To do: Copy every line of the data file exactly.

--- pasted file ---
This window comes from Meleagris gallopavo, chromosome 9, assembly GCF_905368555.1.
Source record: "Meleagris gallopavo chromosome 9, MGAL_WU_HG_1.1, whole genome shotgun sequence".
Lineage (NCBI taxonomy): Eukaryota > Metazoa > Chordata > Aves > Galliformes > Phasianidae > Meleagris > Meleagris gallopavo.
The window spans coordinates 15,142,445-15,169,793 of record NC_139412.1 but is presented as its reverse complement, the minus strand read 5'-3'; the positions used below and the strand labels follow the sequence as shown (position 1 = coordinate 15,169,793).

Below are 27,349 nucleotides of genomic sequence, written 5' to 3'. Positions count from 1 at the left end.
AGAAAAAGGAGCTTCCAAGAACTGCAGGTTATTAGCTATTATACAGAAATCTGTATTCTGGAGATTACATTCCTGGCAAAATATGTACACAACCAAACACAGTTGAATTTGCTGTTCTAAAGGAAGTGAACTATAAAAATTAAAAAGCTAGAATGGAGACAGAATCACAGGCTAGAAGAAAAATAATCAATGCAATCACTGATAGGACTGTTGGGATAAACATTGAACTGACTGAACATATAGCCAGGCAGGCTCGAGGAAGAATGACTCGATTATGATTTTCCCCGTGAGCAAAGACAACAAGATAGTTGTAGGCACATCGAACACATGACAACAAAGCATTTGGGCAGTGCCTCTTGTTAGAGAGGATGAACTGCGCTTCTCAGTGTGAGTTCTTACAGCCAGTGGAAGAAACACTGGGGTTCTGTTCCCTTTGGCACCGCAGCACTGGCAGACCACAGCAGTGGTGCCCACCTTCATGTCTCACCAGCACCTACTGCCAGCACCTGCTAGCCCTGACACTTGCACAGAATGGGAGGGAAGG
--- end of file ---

This window comes from Meleagris gallopavo, chromosome 9, assembly GCF_905368555.1.
Source record: "Meleagris gallopavo chromosome 9, MGAL_WU_HG_1.1, whole genome shotgun sequence".
Lineage (NCBI taxonomy): Eukaryota > Metazoa > Chordata > Aves > Galliformes > Phasianidae > Meleagris > Meleagris gallopavo.
The window spans coordinates 15,142,445-15,169,793 of record NC_139412.1 but is presented as its reverse complement, the minus strand read 5'-3'; the positions used below and the strand labels follow the sequence as shown (position 1 = coordinate 15,169,793).

Below are 27,349 nucleotides of genomic sequence, written 5' to 3'. Positions count from 1 at the left end.
AGAAAAAGGAGCTTCCAAGAACTGCAGGTTATTAGCTATTATACAGAAATCTGTATTCTGGAGATTACATTCCTGGCAAAATATGTACACAACCAAACACAGTTGAATTTGCTGTTCTAAAGGAAGTGAACTATAAAAATTAAAAAGCTAGAATGGAGACAGAATCACAGGCTAGAAGAAAAATAATCAATGCAATCACTGATAGGACTGTTGGGATAAACATTGAACTGACTGAACATATAGCCAGGCAGGCTCGAGGAAGAATGACTCGATTATGATTTTCCCCGTGAGCAAAGACAACAAGATAGTTGTAGGCACATCGAACACATGACAACAAAGCATTTGGGCAGTGCCTCTTGTTAGAGAGGATGAACTGCGCTTCTCAGTGTGAGTTCTTACAGCCAGTGGAAGAAACACTGGGGTTCTGTTCCCTTTGGCACCGCAGCACTGGCAGACCACAGCAGTGGTGCCCACCTTCATGTCTCACCAGCACCTACTGCCAGCACCTGCTAGCCCTGACACTTGCACAGAATGGGAGGGAAGG